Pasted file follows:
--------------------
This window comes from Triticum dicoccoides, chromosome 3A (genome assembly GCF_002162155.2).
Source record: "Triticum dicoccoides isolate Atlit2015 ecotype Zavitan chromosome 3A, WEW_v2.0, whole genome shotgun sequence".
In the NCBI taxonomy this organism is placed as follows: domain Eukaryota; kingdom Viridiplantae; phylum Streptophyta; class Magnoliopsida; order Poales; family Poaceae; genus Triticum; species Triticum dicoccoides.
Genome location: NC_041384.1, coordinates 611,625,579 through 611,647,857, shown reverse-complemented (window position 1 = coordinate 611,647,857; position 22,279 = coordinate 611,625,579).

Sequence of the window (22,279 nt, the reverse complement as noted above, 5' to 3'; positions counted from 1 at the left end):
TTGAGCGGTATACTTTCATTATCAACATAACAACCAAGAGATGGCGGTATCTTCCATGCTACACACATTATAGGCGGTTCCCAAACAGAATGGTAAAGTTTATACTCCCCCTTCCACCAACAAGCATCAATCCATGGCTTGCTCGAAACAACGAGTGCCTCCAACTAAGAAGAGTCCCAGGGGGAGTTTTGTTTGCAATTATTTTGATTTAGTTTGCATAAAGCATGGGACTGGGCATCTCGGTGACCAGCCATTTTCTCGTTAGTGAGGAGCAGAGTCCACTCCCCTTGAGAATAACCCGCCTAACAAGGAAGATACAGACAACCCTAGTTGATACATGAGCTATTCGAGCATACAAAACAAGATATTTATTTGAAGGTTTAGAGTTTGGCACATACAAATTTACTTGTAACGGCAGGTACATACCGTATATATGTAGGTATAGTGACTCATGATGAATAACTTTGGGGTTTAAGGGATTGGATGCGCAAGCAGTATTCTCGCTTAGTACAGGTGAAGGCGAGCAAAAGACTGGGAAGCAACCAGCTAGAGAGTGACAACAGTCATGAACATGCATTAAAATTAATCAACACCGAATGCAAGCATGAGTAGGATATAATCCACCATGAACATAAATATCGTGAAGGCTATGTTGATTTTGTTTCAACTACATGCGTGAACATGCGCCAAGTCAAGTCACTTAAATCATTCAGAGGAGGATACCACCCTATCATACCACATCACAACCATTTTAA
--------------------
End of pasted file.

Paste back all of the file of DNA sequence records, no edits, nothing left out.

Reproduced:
This window comes from Triticum dicoccoides, chromosome 3A (genome assembly GCF_002162155.2).
Source record: "Triticum dicoccoides isolate Atlit2015 ecotype Zavitan chromosome 3A, WEW_v2.0, whole genome shotgun sequence".
In the NCBI taxonomy this organism is placed as follows: domain Eukaryota; kingdom Viridiplantae; phylum Streptophyta; class Magnoliopsida; order Poales; family Poaceae; genus Triticum; species Triticum dicoccoides.
Genome location: NC_041384.1, coordinates 611,625,579 through 611,647,857, shown reverse-complemented (window position 1 = coordinate 611,647,857; position 22,279 = coordinate 611,625,579).

Sequence of the window (22,279 nt, the reverse complement as noted above, 5' to 3'; positions counted from 1 at the left end):
TTGAGCGGTATACTTTCATTATCAACATAACAACCAAGAGATGGCGGTATCTTCCATGCTACACACATTATAGGCGGTTCCCAAACAGAATGGTAAAGTTTATACTCCCCCTTCCACCAACAAGCATCAATCCATGGCTTGCTCGAAACAACGAGTGCCTCCAACTAAGAAGAGTCCCAGGGGGAGTTTTGTTTGCAATTATTTTGATTTAGTTTGCATAAAGCATGGGACTGGGCATCTCGGTGACCAGCCATTTTCTCGTTAGTGAGGAGCAGAGTCCACTCCCCTTGAGAATAACCCGCCTAACAAGGAAGATACAGACAACCCTAGTTGATACATGAGCTATTCGAGCATACAAAACAAGATATTTATTTGAAGGTTTAGAGTTTGGCACATACAAATTTACTTGTAACGGCAGGTACATACCGTATATATGTAGGTATAGTGACTCATGATGAATAACTTTGGGGTTTAAGGGATTGGATGCGCAAGCAGTATTCTCGCTTAGTACAGGTGAAGGCGAGCAAAAGACTGGGAAGCAACCAGCTAGAGAGTGACAACAGTCATGAACATGCATTAAAATTAATCAACACCGAATGCAAGCATGAGTAGGATATAATCCACCATGAACATAAATATCGTGAAGGCTATGTTGATTTTGTTTCAACTACATGCGTGAACATGCGCCAAGTCAAGTCACTTAAATCATTCAGAGGAGGATACCACCCTATCATACCACATCACAACCATTTTAA